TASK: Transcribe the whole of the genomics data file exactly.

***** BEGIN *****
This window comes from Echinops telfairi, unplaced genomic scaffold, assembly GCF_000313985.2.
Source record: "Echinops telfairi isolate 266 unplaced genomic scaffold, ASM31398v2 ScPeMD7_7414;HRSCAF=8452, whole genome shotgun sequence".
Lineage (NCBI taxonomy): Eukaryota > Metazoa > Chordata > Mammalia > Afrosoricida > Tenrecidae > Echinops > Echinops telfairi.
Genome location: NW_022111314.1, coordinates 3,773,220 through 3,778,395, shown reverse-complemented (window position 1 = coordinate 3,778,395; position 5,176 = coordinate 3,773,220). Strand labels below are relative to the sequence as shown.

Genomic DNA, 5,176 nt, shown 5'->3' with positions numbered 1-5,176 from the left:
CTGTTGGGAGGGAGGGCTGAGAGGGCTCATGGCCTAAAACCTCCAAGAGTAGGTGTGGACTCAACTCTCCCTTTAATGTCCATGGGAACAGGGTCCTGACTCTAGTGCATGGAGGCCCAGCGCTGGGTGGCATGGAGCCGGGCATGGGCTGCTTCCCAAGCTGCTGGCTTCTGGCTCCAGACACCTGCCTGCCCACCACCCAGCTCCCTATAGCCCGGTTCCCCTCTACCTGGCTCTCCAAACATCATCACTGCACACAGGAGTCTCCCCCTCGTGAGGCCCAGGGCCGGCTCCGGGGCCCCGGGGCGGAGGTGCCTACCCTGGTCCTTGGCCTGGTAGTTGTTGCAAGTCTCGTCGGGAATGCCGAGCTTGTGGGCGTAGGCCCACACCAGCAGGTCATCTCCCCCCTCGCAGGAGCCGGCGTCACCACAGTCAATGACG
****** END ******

This window comes from Echinops telfairi, unplaced genomic scaffold, assembly GCF_000313985.2.
Source record: "Echinops telfairi isolate 266 unplaced genomic scaffold, ASM31398v2 ScPeMD7_7414;HRSCAF=8452, whole genome shotgun sequence".
Lineage (NCBI taxonomy): Eukaryota > Metazoa > Chordata > Mammalia > Afrosoricida > Tenrecidae > Echinops > Echinops telfairi.
Genome location: NW_022111314.1, coordinates 3,773,220 through 3,778,395, shown reverse-complemented (window position 1 = coordinate 3,778,395; position 5,176 = coordinate 3,773,220). Strand labels below are relative to the sequence as shown.

Genomic DNA, 5,176 nt, shown 5'->3' with positions numbered 1-5,176 from the left:
CTGTTGGGAGGGAGGGCTGAGAGGGCTCATGGCCTAAAACCTCCAAGAGTAGGTGTGGACTCAACTCTCCCTTTAATGTCCATGGGAACAGGGTCCTGACTCTAGTGCATGGAGGCCCAGCGCTGGGTGGCATGGAGCCGGGCATGGGCTGCTTCCCAAGCTGCTGGCTTCTGGCTCCAGACACCTGCCTGCCCACCACCCAGCTCCCTATAGCCCGGTTCCCCTCTACCTGGCTCTCCAAACATCATCACTGCACACAGGAGTCTCCCCCTCGTGAGGCCCAGGGCCGGCTCCGGGGCCCCGGGGCGGAGGTGCCTACCCTGGTCCTTGGCCTGGTAGTTGTTGCAAGTCTCGTCGGGAATGCCGAGCTTGTGGGCGTAGGCCCACACCAGCAGGTCATCTCCCCCCTCGCAGGAGCCGGCGTCACCACAGTCAATGACG